Fianna Fail leader Micheál Martin’s call last week for the secularisation of Irish Hospitals from religious orders has drawn a curt “no comment” from St. Vincent’s Healthcare Group. Mr. Martin claimed that property interests retained by the Catholic Church in hospitals, such as the Mater and St Vincent’s in Dublin, ought now be handed over to the State. He said that these hospitals were basically being run by the State already, as they have placed a large amount of investment into them. In St Vincent’s Hospital, two nuns currently sit on the board of directors and doctors are obliged to sign contracts promising their adherence to its ethos; their mission is: “To bring the healing love of Christ to all we serve.”
In April of 2016, the Institute of Obstetricians expressed their concerns over St Vincent’s hospital, which is owned by the Sisters of Charity, governing the National Maternity Hospital. Chairman, Dr. Peter Boylan, outlined their concern as Catholic-controlled hospitals are internationally known to forbid modern contraceptive services, sterilisation operations, IVF, and gender reassignment surgery. He admitted that he would also have reservations about the implementation of the Protection of Life in Pregnancy Act.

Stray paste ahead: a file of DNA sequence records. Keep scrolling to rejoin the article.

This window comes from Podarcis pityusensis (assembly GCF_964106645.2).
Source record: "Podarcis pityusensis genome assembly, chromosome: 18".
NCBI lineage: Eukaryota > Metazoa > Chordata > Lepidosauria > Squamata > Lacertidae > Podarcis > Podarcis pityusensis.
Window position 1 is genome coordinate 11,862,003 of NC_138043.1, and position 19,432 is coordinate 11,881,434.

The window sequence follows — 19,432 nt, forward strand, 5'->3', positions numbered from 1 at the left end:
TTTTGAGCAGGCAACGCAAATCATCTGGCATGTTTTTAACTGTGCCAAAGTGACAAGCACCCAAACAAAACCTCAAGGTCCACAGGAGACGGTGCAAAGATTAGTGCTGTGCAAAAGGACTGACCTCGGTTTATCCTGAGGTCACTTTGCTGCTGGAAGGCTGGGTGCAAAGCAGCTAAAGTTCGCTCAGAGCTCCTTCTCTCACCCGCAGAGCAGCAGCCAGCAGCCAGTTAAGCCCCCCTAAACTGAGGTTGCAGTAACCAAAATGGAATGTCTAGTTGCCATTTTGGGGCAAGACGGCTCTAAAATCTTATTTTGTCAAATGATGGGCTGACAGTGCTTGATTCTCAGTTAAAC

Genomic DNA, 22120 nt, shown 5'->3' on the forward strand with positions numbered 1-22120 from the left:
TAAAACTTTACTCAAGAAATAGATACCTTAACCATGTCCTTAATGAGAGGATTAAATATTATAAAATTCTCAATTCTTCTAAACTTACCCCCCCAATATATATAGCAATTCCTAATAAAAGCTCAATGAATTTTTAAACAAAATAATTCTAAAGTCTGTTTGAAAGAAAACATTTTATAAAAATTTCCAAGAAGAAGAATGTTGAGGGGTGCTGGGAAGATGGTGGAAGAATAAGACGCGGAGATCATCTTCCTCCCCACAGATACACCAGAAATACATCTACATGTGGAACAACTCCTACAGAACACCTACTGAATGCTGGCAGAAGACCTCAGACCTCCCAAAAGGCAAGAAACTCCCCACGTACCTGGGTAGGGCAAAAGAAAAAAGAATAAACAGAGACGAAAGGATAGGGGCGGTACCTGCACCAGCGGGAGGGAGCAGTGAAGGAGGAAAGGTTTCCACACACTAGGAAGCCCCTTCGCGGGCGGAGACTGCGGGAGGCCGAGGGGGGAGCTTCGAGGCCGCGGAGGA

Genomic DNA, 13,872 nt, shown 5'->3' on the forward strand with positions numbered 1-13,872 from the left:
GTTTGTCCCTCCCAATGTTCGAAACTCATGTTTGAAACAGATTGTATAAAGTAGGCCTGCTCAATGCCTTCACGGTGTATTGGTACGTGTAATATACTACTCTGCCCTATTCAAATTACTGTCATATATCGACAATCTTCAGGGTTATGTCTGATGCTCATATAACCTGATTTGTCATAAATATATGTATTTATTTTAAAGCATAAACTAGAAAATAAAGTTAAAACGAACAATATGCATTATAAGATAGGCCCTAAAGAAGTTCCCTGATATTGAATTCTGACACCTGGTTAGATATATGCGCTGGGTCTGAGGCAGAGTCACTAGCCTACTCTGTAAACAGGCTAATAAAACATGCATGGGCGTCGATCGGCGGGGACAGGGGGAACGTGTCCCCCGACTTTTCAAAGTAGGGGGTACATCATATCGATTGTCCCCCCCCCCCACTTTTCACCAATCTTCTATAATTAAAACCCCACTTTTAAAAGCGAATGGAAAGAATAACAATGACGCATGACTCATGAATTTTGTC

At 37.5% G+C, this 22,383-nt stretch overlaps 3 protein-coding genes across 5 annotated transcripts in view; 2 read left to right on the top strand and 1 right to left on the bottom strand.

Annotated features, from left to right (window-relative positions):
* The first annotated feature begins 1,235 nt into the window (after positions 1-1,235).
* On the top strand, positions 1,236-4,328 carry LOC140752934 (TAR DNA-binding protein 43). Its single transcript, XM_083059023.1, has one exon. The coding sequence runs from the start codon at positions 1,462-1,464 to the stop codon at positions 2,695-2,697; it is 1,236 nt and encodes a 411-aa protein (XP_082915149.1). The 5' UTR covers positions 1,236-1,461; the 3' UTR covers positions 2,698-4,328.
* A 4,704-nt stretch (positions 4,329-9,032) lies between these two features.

In 2001 the Sisters of Mercy sold the Mater hospital to the State with the stipulation that its Catholic ethos would be retained. Mr. Martin told the Today with Sean O’Rourke show on RTE that he felt areas such as education and health, in which the State had been making a sizeable investment for over 30 or 40 years, should ultimately revert to the State. He also believed that the Commission of Investigation into mother and baby homes would have to be widened, adding that a forum must be set up for the families and victims of mother-and-baby homes.